Engineer & Mechanic Training Advice

Civil Engineering

December9

Civil Engineering covers a broad spectrum of disciplines and is the oldest form of engineering. Civil engineers are concerned with the design and maintenance of structures used by people or that help people in some way. As a civil engineer you may be overseeing a construction site, designing a new city project or even helping with irrigation systems in the countryside.

Education

Most entry-level jobs in civil engineering require an undergraduate or postgraduate degree in a civil engineering course. In able to be accepted onto one of these courses candidates should have had previous education, such as GCSE and A-levels, in maths, science and English as well as in design technology or Information Technology. As civil engineering is concentrated on structures used by people it may also be beneficial to have studied sociology at school to give you an advantage over other candidates.

Experience

As with most jobs the more experience you have gained the more challenging, and better paid, the projects available to you will be. At entry-level most graduates will find themselves working under a more experienced engineer in order to find their feet and gain practical experience. In order for you to be able to work on projects that directly affect the public you must gain a licence from the state department which requires at least four years practical experience as well as passing an exam. If you want to teach civil engineering at degree level it would be an advantage to have practical experience in the industry as well as holding a PhD in the field.

It may also be beneficial to become a member of the Institute of Civil Engineers (ICE) who provide internationally recognised grades which will help you gain employment around the world. There are four main grades for professional engineers:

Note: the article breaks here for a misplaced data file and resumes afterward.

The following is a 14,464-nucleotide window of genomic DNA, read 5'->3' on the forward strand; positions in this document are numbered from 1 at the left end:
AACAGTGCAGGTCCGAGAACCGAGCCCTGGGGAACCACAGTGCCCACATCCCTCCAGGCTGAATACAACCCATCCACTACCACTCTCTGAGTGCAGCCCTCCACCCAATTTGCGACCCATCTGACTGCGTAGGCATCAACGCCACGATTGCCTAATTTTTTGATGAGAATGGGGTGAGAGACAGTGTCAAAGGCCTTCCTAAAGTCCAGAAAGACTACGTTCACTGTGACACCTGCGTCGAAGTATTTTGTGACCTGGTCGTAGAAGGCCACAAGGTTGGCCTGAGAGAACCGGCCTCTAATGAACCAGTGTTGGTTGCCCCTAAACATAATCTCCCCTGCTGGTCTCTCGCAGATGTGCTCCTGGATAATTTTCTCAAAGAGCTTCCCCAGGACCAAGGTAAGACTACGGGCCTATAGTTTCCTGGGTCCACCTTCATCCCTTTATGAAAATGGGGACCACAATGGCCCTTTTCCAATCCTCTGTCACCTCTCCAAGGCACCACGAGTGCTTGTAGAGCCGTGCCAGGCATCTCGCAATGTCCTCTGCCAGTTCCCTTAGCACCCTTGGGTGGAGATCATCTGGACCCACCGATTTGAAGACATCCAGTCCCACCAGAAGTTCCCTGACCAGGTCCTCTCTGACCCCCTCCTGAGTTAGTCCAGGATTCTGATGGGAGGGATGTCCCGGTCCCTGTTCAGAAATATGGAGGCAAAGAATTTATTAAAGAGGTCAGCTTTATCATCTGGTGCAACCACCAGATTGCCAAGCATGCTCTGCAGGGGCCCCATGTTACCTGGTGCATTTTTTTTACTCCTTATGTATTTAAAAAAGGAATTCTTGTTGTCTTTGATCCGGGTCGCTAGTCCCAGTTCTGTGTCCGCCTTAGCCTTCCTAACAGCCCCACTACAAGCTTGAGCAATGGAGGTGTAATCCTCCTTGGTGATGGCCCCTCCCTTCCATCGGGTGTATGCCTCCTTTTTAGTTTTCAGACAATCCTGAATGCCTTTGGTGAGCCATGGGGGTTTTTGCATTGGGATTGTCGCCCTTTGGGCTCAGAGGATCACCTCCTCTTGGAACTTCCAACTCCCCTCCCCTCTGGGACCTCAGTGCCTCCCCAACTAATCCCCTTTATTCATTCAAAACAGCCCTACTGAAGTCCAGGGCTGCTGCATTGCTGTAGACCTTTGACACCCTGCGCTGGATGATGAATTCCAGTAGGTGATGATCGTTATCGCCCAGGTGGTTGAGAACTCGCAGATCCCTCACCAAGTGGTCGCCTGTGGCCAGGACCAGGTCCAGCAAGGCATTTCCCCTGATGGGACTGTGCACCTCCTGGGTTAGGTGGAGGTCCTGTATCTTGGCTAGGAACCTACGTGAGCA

• Technician Member – This is the first level for professional engineers and requires an ability to apply proven techniques to engineering problems as well as some supervisory roles.
  • Associate Member – These are people who work in industries closely related to that of civil engineers. They are entitled to add AMICE to the end of their name.
  • Member – These people must have had a full education base in civil engineering as well as having relevant experience within the field. Being a member shows employers that you have been recognised by the ICE as being competent in applying and understanding modern techniques and technologies as well as having the aptitude to manage projects you are given.
  • Fellow – This is the highest award given by the ICE and are awarded to those who have made ‘a significant contribution to the civil engineering profession or advancing the practice of engineering.’

Skills Required

To be a civil engineer you must be creative, outgoing, detail-orientated and be able to imagine various different scenarios. As you move on to managing projects by yourself you must develop excellent people skills and have an aptness for delegating to people underneath you. While working on a project you will be working with people who specialise in many different disciplines such as architects, inspectors and financers as well as even liaising with managing directors of companies for whom you may be working. If you feel that you could bring your varying skills together and use them in conjunction with the skills of others then a career in civil engineering could be just for you.

Salary

Your salary will be very dependent on your experience as well as the type of project you are working on. The average salary for an entry level graduate job is between £16,000 and £25,000 if working in the United Kingdom. As you gain more experience there will be bigger and better paid opportunities that arise. The average salary of a member of the ICE is between £35,000 and £55,000 whereas a Fellow could earn £80,000+.

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